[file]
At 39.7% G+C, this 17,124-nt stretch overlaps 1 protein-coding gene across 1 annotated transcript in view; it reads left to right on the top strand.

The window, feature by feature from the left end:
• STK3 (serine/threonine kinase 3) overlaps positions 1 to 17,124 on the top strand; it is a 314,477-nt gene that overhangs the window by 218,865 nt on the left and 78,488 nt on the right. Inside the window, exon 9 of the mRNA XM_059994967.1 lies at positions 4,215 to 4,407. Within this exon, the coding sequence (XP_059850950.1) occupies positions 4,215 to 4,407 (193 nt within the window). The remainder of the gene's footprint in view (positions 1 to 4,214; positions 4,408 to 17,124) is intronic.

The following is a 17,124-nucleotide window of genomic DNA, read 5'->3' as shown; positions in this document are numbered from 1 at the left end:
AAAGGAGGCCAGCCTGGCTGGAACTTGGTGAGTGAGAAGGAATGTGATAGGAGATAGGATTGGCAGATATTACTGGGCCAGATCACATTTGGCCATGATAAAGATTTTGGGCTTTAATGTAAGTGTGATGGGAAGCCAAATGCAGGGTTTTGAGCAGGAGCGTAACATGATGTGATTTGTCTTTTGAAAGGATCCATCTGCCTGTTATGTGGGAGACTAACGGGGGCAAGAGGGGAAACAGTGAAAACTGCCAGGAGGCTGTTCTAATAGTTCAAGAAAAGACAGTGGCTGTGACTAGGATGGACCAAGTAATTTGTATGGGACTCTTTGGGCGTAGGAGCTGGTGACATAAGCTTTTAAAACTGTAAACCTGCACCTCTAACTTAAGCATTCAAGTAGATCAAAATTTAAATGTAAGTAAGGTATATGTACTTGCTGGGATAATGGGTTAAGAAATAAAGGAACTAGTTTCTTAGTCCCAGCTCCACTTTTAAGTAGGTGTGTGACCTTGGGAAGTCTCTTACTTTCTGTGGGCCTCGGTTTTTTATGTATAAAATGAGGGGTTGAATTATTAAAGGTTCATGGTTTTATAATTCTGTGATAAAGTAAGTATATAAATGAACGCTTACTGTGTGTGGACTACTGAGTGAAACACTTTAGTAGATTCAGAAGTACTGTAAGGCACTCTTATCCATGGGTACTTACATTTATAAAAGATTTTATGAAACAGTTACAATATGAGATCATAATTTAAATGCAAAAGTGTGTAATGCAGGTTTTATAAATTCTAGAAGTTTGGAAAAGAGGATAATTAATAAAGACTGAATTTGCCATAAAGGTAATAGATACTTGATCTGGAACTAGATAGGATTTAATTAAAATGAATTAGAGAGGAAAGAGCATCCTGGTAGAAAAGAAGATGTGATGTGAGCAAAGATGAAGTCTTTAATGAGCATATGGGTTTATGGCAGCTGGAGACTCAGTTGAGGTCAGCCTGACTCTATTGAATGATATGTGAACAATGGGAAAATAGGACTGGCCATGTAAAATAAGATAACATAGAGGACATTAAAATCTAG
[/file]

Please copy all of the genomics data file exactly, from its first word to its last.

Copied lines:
At 39.7% G+C, this 17,124-nt stretch overlaps 1 protein-coding gene across 1 annotated transcript in view; it reads left to right on the top strand.

The window, feature by feature from the left end:
• STK3 (serine/threonine kinase 3) overlaps positions 1 to 17,124 on the top strand; it is a 314,477-nt gene that overhangs the window by 218,865 nt on the left and 78,488 nt on the right. Inside the window, exon 9 of the mRNA XM_059994967.1 lies at positions 4,215 to 4,407. Within this exon, the coding sequence (XP_059850950.1) occupies positions 4,215 to 4,407 (193 nt within the window). The remainder of the gene's footprint in view (positions 1 to 4,214; positions 4,408 to 17,124) is intronic.

The following is a 17,124-nucleotide window of genomic DNA, read 5'->3' as shown; positions in this document are numbered from 1 at the left end:
AAAGGAGGCCAGCCTGGCTGGAACTTGGTGAGTGAGAAGGAATGTGATAGGAGATAGGATTGGCAGATATTACTGGGCCAGATCACATTTGGCCATGATAAAGATTTTGGGCTTTAATGTAAGTGTGATGGGAAGCCAAATGCAGGGTTTTGAGCAGGAGCGTAACATGATGTGATTTGTCTTTTGAAAGGATCCATCTGCCTGTTATGTGGGAGACTAACGGGGGCAAGAGGGGAAACAGTGAAAACTGCCAGGAGGCTGTTCTAATAGTTCAAGAAAAGACAGTGGCTGTGACTAGGATGGACCAAGTAATTTGTATGGGACTCTTTGGGCGTAGGAGCTGGTGACATAAGCTTTTAAAACTGTAAACCTGCACCTCTAACTTAAGCATTCAAGTAGATCAAAATTTAAATGTAAGTAAGGTATATGTACTTGCTGGGATAATGGGTTAAGAAATAAAGGAACTAGTTTCTTAGTCCCAGCTCCACTTTTAAGTAGGTGTGTGACCTTGGGAAGTCTCTTACTTTCTGTGGGCCTCGGTTTTTTATGTATAAAATGAGGGGTTGAATTATTAAAGGTTCATGGTTTTATAATTCTGTGATAAAGTAAGTATATAAATGAACGCTTACTGTGTGTGGACTACTGAGTGAAACACTTTAGTAGATTCAGAAGTACTGTAAGGCACTCTTATCCATGGGTACTTACATTTATAAAAGATTTTATGAAACAGTTACAATATGAGATCATAATTTAAATGCAAAAGTGTGTAATGCAGGTTTTATAAATTCTAGAAGTTTGGAAAAGAGGATAATTAATAAAGACTGAATTTGCCATAAAGGTAATAGATACTTGATCTGGAACTAGATAGGATTTAATTAAAATGAATTAGAGAGGAAAGAGCATCCTGGTAGAAAAGAAGATGTGATGTGAGCAAAGATGAAGTCTTTAATGAGCATATGGGTTTATGGCAGCTGGAGACTCAGTTGAGGTCAGCCTGACTCTATTGAATGATATGTGAACAATGGGAAAATAGGACTGGCCATGTAAAATAAGATAACATAGAGGACATTAAAATCTAG